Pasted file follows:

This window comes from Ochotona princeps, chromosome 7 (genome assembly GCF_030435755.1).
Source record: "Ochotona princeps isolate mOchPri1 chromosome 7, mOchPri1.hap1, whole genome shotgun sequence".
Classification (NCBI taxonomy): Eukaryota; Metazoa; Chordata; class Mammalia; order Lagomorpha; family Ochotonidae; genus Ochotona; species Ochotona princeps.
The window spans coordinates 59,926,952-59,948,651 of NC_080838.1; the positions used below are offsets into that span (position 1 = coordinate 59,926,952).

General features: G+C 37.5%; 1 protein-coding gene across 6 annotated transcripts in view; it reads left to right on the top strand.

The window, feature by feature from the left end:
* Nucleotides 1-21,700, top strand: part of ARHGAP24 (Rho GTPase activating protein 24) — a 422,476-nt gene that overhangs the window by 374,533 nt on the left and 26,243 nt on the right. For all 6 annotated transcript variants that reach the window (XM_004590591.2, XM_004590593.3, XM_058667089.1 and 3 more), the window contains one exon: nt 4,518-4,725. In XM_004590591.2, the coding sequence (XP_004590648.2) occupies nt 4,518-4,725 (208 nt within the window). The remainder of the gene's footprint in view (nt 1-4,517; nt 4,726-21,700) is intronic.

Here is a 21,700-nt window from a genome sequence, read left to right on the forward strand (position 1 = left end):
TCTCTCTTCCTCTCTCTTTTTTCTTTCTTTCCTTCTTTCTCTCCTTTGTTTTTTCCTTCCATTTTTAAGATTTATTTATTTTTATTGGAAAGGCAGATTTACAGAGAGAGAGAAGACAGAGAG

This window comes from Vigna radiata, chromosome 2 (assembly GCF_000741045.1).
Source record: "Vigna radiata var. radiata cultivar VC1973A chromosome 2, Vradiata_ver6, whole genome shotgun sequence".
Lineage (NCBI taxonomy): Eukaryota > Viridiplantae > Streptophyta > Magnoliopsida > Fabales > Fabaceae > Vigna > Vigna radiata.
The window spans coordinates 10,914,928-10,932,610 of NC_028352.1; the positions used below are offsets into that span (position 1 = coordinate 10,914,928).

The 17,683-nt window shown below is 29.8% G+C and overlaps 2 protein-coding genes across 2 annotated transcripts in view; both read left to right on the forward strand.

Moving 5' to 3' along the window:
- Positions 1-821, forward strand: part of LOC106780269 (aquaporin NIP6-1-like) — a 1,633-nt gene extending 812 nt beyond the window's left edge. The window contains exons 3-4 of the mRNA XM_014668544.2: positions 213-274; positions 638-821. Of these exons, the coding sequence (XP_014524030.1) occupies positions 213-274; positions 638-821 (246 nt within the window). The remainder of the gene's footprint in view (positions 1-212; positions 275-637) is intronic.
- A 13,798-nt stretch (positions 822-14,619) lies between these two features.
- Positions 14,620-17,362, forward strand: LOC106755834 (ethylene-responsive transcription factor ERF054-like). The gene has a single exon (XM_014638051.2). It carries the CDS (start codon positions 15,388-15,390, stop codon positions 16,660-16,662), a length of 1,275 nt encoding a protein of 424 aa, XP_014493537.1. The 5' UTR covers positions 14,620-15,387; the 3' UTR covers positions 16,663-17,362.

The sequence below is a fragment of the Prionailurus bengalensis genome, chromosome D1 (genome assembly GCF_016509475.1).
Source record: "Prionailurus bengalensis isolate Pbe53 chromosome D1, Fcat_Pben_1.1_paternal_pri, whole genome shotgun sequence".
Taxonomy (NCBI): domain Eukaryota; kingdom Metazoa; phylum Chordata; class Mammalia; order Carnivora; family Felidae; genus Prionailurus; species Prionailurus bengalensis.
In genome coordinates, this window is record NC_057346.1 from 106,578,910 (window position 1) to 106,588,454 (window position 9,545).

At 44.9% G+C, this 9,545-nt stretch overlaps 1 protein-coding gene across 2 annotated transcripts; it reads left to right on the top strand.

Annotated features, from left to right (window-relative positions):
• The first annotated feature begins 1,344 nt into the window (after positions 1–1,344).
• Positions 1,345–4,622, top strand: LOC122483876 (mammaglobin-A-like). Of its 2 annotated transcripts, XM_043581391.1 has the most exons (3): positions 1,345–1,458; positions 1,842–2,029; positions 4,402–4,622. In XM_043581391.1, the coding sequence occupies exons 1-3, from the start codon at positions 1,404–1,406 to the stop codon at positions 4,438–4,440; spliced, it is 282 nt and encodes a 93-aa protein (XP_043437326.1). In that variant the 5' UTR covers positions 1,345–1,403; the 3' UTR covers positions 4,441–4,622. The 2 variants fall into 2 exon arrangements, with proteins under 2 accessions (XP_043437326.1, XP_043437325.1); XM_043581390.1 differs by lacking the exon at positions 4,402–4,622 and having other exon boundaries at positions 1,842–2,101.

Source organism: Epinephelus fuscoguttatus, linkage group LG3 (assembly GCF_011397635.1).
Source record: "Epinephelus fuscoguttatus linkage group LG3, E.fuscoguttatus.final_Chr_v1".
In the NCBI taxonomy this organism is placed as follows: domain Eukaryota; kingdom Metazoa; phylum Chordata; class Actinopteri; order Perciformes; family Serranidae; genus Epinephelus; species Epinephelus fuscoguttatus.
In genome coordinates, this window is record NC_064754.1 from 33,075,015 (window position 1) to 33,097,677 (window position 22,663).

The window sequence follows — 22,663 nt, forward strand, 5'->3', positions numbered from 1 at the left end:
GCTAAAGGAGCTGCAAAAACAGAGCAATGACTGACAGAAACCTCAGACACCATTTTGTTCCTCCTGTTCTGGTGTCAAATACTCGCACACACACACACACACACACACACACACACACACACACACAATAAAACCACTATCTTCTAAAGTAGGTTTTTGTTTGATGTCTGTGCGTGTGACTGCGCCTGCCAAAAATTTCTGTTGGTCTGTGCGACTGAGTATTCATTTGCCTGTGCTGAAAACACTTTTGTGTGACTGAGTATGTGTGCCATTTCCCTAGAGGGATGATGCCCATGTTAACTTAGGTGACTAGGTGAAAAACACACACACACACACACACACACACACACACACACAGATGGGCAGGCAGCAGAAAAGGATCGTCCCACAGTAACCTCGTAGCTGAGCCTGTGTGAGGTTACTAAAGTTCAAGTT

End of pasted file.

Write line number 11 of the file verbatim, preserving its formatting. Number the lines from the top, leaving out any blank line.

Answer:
Source record: "Vigna radiata var. radiata cultivar VC1973A chromosome 2, Vradiata_ver6, whole genome shotgun sequence".